Cumulative innovation is central to economic growth. Do patent rights facilitate or impede such follow-on innovation? This paper studies the causal effect of removing patent protection through court invalidation on subsequent research related to the focal patent, as measured
by later citations. We exploit random allocation of judges at the U.S. Court of Appeal for
the Federal Circuit to control for the endogeneity of patent invalidation. We find that patent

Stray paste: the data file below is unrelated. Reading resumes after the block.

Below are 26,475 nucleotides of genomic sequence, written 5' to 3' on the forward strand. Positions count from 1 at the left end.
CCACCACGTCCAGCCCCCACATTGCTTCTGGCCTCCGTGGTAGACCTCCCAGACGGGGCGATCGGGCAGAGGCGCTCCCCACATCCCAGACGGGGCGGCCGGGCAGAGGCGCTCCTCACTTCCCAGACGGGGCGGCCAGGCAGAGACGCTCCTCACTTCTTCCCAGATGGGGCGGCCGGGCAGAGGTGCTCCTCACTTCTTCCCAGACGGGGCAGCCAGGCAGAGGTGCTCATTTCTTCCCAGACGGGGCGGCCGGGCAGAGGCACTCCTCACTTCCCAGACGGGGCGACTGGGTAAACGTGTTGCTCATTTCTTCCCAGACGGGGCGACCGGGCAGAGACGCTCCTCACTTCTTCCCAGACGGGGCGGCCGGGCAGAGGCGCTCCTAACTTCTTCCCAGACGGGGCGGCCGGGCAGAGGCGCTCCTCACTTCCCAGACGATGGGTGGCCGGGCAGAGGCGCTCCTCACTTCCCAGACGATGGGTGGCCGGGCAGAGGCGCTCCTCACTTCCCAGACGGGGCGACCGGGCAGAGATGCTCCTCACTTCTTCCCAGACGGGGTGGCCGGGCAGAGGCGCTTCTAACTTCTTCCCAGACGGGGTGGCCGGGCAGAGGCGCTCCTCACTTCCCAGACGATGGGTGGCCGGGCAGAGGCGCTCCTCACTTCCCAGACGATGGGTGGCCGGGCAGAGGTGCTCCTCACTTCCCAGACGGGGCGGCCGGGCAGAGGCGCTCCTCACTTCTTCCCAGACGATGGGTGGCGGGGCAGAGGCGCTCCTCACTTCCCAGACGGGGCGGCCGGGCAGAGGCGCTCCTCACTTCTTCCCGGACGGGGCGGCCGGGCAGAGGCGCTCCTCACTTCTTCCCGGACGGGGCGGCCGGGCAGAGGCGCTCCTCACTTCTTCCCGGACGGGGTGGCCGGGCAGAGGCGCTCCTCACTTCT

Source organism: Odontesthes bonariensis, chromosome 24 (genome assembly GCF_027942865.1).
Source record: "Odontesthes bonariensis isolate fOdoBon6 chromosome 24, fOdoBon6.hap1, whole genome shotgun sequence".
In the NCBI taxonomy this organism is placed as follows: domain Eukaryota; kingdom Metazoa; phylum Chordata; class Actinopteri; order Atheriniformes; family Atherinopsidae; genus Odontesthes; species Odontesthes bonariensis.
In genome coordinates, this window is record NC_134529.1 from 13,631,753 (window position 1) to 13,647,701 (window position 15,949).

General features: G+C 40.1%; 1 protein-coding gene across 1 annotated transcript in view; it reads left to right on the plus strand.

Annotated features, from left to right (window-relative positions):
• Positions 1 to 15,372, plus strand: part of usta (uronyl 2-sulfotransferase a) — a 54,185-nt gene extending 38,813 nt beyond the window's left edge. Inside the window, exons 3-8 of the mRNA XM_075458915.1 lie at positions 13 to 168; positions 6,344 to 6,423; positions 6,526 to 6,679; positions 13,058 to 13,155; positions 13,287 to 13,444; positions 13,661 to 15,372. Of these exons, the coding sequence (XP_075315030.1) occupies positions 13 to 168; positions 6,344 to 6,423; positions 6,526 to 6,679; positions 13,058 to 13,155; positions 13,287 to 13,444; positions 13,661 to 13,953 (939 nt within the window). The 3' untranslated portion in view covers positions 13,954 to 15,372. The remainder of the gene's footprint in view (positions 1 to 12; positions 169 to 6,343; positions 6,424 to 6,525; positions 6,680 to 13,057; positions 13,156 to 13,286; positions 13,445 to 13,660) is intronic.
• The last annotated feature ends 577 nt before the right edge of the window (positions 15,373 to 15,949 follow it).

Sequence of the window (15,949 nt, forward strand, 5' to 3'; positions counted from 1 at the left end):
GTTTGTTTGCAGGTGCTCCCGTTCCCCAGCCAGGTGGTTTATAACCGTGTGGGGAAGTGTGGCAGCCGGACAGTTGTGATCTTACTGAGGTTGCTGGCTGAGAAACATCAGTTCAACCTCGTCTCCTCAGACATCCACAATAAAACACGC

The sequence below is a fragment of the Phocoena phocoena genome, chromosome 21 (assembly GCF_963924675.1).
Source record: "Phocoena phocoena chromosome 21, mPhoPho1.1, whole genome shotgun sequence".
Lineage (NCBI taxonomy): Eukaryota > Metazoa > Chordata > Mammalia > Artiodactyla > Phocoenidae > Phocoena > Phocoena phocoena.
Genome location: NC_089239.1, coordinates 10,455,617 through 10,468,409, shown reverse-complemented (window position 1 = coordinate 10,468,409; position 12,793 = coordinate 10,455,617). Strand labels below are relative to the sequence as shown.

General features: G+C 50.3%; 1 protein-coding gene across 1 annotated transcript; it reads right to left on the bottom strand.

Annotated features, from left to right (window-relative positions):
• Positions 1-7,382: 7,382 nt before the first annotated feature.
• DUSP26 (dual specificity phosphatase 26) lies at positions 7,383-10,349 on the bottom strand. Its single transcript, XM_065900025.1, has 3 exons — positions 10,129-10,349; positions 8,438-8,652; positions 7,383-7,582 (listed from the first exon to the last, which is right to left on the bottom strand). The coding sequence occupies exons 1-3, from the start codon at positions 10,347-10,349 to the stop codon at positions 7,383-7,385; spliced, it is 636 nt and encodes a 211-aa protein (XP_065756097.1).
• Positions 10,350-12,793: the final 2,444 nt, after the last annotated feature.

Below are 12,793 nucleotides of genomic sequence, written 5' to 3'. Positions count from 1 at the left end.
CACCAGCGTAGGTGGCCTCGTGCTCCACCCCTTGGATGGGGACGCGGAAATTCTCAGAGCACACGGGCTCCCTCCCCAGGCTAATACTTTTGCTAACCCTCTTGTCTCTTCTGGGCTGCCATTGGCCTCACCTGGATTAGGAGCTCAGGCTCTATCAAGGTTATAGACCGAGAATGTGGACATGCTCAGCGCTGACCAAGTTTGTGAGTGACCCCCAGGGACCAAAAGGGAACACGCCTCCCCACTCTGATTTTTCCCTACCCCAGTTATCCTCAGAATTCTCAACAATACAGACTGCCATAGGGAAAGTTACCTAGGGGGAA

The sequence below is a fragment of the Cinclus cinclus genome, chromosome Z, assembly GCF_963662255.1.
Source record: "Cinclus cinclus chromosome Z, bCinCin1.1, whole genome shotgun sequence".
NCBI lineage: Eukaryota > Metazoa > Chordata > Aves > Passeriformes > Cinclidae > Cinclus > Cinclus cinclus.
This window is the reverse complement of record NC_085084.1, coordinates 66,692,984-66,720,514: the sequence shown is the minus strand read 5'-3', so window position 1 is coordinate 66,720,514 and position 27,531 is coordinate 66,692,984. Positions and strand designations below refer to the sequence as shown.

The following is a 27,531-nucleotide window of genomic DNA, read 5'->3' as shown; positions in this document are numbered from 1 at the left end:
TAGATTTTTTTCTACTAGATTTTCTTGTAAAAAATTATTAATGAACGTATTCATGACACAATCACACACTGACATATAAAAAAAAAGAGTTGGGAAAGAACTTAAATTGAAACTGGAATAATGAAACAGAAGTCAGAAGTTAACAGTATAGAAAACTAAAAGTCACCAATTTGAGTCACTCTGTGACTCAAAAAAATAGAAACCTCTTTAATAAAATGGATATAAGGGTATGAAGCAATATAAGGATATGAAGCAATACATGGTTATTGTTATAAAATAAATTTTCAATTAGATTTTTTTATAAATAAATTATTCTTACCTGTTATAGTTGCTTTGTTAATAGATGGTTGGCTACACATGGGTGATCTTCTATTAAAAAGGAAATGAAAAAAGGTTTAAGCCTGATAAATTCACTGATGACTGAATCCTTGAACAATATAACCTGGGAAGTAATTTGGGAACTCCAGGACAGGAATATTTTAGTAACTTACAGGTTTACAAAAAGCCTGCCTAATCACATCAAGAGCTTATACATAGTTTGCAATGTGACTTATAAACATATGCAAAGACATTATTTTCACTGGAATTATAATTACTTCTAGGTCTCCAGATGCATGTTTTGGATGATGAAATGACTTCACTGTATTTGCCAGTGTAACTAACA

invalidation leads to a 50 percent increase in subsequent citations to the focal patent, on average, but the impact is highly heterogeneous. Patent rights appear to block follow-on innovation only in the technology fields of computers, electronics and medical instruments. The effect is entirely driven by invalidation of patents owned by large patentees that triggers more follow-on innovation by small firms.